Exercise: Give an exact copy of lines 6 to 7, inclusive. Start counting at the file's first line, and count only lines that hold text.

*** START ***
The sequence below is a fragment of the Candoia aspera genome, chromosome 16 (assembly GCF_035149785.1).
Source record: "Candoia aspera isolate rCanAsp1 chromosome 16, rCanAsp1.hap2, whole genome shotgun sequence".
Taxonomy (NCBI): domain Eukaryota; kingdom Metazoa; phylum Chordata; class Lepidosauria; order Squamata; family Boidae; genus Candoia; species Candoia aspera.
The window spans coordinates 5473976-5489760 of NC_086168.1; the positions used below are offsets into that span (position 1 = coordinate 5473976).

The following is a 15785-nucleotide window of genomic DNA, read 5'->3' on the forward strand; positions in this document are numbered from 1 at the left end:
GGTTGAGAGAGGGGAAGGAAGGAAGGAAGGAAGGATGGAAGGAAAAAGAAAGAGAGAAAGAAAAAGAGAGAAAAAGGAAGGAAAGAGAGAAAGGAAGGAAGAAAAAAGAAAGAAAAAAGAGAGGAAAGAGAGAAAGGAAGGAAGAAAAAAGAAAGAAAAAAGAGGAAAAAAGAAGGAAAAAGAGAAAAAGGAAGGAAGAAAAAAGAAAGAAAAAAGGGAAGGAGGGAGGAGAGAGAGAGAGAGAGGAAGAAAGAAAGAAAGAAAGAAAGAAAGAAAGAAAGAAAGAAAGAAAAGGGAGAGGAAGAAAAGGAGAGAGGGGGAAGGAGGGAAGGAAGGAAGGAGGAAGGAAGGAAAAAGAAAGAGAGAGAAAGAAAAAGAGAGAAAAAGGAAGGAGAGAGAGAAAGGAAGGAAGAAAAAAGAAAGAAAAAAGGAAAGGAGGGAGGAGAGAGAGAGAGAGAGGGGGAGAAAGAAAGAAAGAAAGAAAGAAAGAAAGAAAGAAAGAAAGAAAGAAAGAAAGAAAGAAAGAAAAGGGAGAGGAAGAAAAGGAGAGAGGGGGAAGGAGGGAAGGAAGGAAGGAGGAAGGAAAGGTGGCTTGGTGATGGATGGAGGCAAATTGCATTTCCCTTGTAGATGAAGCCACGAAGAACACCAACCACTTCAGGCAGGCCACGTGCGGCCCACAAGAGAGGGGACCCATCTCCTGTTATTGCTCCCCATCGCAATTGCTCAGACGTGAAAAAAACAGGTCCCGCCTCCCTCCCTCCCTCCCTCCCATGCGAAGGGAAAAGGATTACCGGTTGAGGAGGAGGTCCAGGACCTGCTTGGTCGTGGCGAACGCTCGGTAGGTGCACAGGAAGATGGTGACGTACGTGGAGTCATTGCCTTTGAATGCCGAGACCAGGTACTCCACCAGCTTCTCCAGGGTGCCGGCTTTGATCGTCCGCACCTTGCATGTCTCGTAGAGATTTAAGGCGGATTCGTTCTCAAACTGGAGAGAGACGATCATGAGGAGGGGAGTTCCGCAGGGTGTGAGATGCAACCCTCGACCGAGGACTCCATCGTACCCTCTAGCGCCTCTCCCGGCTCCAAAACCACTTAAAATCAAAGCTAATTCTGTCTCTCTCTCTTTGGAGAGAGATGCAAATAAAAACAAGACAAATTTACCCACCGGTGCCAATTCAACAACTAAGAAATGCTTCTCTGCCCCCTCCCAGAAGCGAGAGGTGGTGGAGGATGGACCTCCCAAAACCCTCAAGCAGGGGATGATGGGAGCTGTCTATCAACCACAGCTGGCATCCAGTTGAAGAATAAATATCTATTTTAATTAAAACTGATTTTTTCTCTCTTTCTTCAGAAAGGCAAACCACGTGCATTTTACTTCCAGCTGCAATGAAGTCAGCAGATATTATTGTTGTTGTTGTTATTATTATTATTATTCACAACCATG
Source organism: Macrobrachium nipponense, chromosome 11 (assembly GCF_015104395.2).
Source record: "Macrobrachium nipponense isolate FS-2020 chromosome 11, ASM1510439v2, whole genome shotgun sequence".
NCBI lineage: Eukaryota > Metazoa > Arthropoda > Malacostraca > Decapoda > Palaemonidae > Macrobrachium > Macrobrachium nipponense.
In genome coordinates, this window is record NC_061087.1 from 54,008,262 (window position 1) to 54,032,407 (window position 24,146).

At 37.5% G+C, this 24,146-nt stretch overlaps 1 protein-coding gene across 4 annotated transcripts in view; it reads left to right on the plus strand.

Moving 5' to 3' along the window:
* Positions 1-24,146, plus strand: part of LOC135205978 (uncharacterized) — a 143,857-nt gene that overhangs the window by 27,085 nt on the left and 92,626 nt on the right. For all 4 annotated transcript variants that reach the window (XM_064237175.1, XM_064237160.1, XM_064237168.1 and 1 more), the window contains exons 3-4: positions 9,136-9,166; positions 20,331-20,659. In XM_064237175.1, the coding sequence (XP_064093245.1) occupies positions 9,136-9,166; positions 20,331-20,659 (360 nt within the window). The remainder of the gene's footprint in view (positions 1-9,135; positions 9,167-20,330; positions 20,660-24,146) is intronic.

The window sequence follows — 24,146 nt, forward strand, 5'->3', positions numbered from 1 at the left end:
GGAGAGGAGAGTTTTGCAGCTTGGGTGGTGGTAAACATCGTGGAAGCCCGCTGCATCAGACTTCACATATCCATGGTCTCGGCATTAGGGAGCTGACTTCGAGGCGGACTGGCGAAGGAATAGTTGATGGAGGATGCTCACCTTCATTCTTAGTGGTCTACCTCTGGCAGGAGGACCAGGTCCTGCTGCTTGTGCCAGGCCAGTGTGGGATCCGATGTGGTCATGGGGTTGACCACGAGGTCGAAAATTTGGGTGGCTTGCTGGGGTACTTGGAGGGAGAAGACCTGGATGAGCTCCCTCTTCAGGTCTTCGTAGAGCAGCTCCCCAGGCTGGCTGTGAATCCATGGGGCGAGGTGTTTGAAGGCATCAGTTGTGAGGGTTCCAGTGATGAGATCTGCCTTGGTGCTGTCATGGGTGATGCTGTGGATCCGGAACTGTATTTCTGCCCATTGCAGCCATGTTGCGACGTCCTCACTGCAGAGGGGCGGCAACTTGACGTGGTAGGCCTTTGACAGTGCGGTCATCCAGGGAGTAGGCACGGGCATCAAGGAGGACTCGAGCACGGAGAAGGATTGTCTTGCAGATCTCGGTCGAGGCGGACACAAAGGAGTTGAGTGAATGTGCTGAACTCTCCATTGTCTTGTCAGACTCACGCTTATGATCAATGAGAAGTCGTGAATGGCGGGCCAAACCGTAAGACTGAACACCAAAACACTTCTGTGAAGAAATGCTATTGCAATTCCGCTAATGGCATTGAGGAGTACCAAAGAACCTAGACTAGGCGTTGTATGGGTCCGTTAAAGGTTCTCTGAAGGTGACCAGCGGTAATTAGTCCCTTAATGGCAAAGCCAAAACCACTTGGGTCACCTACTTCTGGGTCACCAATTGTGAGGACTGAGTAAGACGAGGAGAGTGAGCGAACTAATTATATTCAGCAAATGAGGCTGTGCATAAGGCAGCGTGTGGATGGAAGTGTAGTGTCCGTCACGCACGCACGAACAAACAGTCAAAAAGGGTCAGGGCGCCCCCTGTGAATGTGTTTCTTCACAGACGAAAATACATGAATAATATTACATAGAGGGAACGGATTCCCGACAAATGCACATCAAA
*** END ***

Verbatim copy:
GGTTGAGAGAGGGGAAGGAAGGAAGGAAGGAAGGATGGAAGGAAAAAGAAAGAGAGAAAGAAAAAGAGAGAAAAAGGAAGGAAAGAGAGAAAGGAAGGAAGAAAAAAGAAAGAAAAAAGAGAGGAAAGAGAGAAAGGAAGGAAGAAAAAAGAAAGAAAAAAGAGGAAAAAAGAAGGAAAAAGAGAAAAAGGAAGGAAGAAAAAAGAAAGAAAAAAGGGAAGGAGGGAGGAGAGAGAGAGAGAGAGGAAGAAAGAAAGAAAGAAAGAAAGAAAGAAAGAAAGAAAGAAAGAAAAGGGAGAGGAAGAAAAGGAGAGAGGGGGAAGGAGGGAAGGAAGGAAGGAGGAAGGAAGGAAAAAGAAAGAGAGAGAAAGAAAAAGAGAGAAAAAGGAAGGAGAGAGAGAAAGGAAGGAAGAAAAAAGAAAGAAAAAAGGAAAGGAGGGAGGAGAGAGAGAGAGAGAGGGGGAGAAAGAAAGAAAGAAAGAAAGAAAGAAAGAAAGAAAGAAAGAAAGAAAGAAAGAAAGAAAGAAAAGGGAGAGGAAGAAAAGGAGAGAGGGGGAAGGAGGGAAGGAAGGAAGGAGGAAGGAAAGGTGGCTTGGTGATGGATGGAGGCAAATTGCATTTCCCTTGTAGATGAAGCCACGAAGAACACCAACCACTTCAGGCAGGCCACGTGCGGCCCACAAGAGAGGGGACCCATCTCCTGTTATTGCTCCCCATCGCAATTGCTCAGACGTGAAAAAAACAGGTCCCGCCTCCCTCCCTCCCTCCCTCCCATGCGAAGGGAAAAGGATTACCGGTTGAGGAGGAGGTCCAGGACCTGCTTGGTCGTGGCGAACGCTCGGTAGGTGCACAGGAAGATGGTGACGTACGTGGAGTCATTGCCTTTGAATGCCGAGACCAGGTACTCCACCAGCTTCTCCAGGGTGCCGGCTTTGATCGTCCGCACCTTGCATGTCTCGTAGAGATTTAAGGCGGATTCGTTCTCAAACTGGAGAGAGACGATCATGAGGAGGGGAGTTCCGCAGGGTGTGAGATGCAACCCTCGACCGAGGACTCCATCGTACCCTCTAGCGCCTCTCCCGGCTCCAAAACCACTTAAAATCAAAGCTAATTCTGTCTCTCTCTCTTTGGAGAGAGATGCAAATAAAAACAAGACAAATTTACCCACCGGTGCCAATTCAACAACTAAGAAATGCTTCTCTGCCCCCTCCCAGAAGCGAGAGGTGGTGGAGGATGGACCTCCCAAAACCCTCAAGCAGGGGATGATGGGAGCTGTCTATCAACCACAGCTGGCATCCAGTTGAAGAATAAATATCTATTTTAATTAAAACTGATTTTTTCTCTCTTTCTTCAGAAAGGCAAACCACGTGCATTTTACTTCCAGCTGCAATGAAGTCAGCAGATATTATTGTTGTTGTTGTTATTATTATTATTATTCACAACCATG
Source organism: Macrobrachium nipponense, chromosome 11 (assembly GCF_015104395.2).